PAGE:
6. tash815

    tash815 New Member

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    Jan 9, 2018

    My plan is to put down the Head of the SpEd dept as my supervisor. I'm just worried about interviews. I imagine they would see the short stint and wonder why.
     
  7. Jax123

    Jax123 Rookie

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    Jan 9, 2018

    I am kind of on the same page. I got a new special ed job this school year and hate every minute of it...it's such a negative environment. I have already applied for other jobs and will probably not go back next year even if I don't get a job. I don't think it's a problem to want to leave. I've known people to leave teaching jobs after a year and get teaching jobs else where. If the question comes up, don't talk about it...focus on why you want to work at THAT school/district. You don't have to use references from your current job. Use references from previous jobs. That's what most people do. good luck to you! I hope we get better jobs.
     
  8. swansong1

    swansong1 Virtuoso

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    Jan 9, 2018

    I actually committed the unforeseen sin for one job interview. I left a school much like yours and actually told the new P in my interview that I didn't like being micromanaged and with my years of experience, I shouldn't have to put up with it. I did throw in a positive comment explaining how I felt my skills would be a nice fit for the new school.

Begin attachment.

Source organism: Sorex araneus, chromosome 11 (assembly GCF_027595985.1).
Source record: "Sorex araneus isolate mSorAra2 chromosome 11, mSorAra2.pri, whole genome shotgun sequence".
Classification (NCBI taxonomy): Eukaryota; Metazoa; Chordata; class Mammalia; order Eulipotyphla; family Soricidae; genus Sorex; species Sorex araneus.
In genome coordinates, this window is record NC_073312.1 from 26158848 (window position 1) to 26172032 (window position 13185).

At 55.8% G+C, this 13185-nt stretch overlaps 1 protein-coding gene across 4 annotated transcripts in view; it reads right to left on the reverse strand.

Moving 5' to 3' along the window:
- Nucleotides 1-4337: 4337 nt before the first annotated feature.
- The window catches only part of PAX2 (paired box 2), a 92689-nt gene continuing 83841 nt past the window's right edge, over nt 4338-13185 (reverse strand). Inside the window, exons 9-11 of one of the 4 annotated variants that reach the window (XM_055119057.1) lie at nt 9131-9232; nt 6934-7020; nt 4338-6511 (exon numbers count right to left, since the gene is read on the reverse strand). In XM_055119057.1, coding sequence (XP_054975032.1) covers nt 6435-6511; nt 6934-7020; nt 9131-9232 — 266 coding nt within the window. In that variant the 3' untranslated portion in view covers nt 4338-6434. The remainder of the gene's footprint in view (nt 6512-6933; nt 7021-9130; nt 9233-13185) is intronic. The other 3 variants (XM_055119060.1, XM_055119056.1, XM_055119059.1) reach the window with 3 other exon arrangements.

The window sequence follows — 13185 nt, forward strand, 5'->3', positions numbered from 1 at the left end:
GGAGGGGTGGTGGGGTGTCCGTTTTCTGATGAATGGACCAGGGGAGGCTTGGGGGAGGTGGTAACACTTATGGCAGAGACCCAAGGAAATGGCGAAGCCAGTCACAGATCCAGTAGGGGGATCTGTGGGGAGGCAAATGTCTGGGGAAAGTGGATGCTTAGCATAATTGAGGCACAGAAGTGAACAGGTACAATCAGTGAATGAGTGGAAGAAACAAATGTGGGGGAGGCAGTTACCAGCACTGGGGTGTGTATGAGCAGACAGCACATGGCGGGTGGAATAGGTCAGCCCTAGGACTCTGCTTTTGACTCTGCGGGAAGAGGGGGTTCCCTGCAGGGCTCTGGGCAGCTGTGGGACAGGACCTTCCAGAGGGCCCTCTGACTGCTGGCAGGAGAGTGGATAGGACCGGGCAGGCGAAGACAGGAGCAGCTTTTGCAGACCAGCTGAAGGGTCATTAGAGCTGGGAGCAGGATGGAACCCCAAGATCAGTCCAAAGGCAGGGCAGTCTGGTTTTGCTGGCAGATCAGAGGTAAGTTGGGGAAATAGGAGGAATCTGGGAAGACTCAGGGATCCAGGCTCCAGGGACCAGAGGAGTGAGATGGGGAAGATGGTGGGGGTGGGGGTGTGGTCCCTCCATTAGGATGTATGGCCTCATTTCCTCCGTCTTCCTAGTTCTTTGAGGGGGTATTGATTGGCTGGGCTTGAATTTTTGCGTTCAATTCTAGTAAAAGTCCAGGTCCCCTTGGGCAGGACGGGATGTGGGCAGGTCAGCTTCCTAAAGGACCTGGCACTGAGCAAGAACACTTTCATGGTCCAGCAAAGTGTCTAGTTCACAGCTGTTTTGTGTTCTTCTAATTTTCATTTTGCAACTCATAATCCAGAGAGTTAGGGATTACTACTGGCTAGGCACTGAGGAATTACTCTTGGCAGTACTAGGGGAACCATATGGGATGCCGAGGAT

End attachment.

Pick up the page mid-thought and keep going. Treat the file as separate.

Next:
I got the job and also received a compliment from the P for not being "just like every other candidate"

    I don't recommend that for everyone, but it worked for me.
     
  9. heatherberm

    heatherberm Comrade

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    Jan 9, 2018

    Be prepared with something about it not being a good fit but try not to stress about it either! I left a job around Thanksgiving of 2016 and I had kind of worked myself up about them asking why I was looking to leave in the middle of the year. It never even came up. They needed a teacher, they really liked me, that was that.
     
  10. AlwaysAttend

    AlwaysAttend Fanatic

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    Jan 15, 2018 at 10:32 AM

    You were there for less than a semester? Why list it? Tell them your new house needed tons of work to just be habitable and you’ve been getting yourself situated these least 3 months
     
    alp123 likes this.